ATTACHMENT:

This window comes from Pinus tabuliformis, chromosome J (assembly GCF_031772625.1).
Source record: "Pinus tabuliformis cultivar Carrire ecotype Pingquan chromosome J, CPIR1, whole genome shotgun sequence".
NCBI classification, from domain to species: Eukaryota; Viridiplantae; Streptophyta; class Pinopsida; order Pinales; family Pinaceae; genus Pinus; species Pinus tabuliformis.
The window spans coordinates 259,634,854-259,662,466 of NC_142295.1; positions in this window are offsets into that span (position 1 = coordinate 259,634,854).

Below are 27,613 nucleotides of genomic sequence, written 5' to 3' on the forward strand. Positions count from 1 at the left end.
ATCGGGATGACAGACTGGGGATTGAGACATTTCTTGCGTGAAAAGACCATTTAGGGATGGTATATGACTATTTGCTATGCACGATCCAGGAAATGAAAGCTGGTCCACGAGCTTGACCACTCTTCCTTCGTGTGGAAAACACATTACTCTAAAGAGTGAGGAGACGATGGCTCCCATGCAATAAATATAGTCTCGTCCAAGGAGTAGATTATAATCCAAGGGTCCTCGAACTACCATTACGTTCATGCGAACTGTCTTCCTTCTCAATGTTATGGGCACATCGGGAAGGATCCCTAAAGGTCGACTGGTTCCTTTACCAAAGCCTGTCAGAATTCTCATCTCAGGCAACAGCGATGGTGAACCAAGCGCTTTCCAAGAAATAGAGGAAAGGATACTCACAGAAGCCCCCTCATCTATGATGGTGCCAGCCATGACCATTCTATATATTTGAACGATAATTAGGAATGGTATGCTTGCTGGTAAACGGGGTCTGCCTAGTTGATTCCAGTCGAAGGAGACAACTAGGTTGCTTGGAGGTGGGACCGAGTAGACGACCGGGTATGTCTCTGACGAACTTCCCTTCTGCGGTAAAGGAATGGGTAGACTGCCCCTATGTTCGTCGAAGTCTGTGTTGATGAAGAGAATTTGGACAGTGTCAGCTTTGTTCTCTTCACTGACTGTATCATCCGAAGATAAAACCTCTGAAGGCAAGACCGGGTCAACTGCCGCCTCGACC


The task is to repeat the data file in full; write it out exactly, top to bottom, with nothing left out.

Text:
This window comes from Pinus tabuliformis, chromosome J (assembly GCF_031772625.1).
Source record: "Pinus tabuliformis cultivar Carrire ecotype Pingquan chromosome J, CPIR1, whole genome shotgun sequence".
NCBI classification, from domain to species: Eukaryota; Viridiplantae; Streptophyta; class Pinopsida; order Pinales; family Pinaceae; genus Pinus; species Pinus tabuliformis.
The window spans coordinates 259,634,854-259,662,466 of NC_142295.1; positions in this window are offsets into that span (position 1 = coordinate 259,634,854).

Below are 27,613 nucleotides of genomic sequence, written 5' to 3' on the forward strand. Positions count from 1 at the left end.
ATCGGGATGACAGACTGGGGATTGAGACATTTCTTGCGTGAAAAGACCATTTAGGGATGGTATATGACTATTTGCTATGCACGATCCAGGAAATGAAAGCTGGTCCACGAGCTTGACCACTCTTCCTTCGTGTGGAAAACACATTACTCTAAAGAGTGAGGAGACGATGGCTCCCATGCAATAAATATAGTCTCGTCCAAGGAGTAGATTATAATCCAAGGGTCCTCGAACTACCATTACGTTCATGCGAACTGTCTTCCTTCTCAATGTTATGGGCACATCGGGAAGGATCCCTAAAGGTCGACTGGTTCCTTTACCAAAGCCTGTCAGAATTCTCATCTCAGGCAACAGCGATGGTGAACCAAGCGCTTTCCAAGAAATAGAGGAAAGGATACTCACAGAAGCCCCCTCATCTATGATGGTGCCAGCCATGACCATTCTATATATTTGAACGATAATTAGGAATGGTATGCTTGCTGGTAAACGGGGTCTGCCTAGTTGATTCCAGTCGAAGGAGACAACTAGGTTGCTTGGAGGTGGGACCGAGTAGACGACCGGGTATGTCTCTGACGAACTTCCCTTCTGCGGTAAAGGAATGGGTAGACTGCCCCTATGTTCGTCGAAGTCTGTGTTGATGAAGAGAATTTGGACAGTGTCAGCTTTGTTCTCTTCACTGACTGTATCATCCGAAGATAAAACCTCTGAAGGCAAGACCGGGTCAACTGCCGCCTCGACC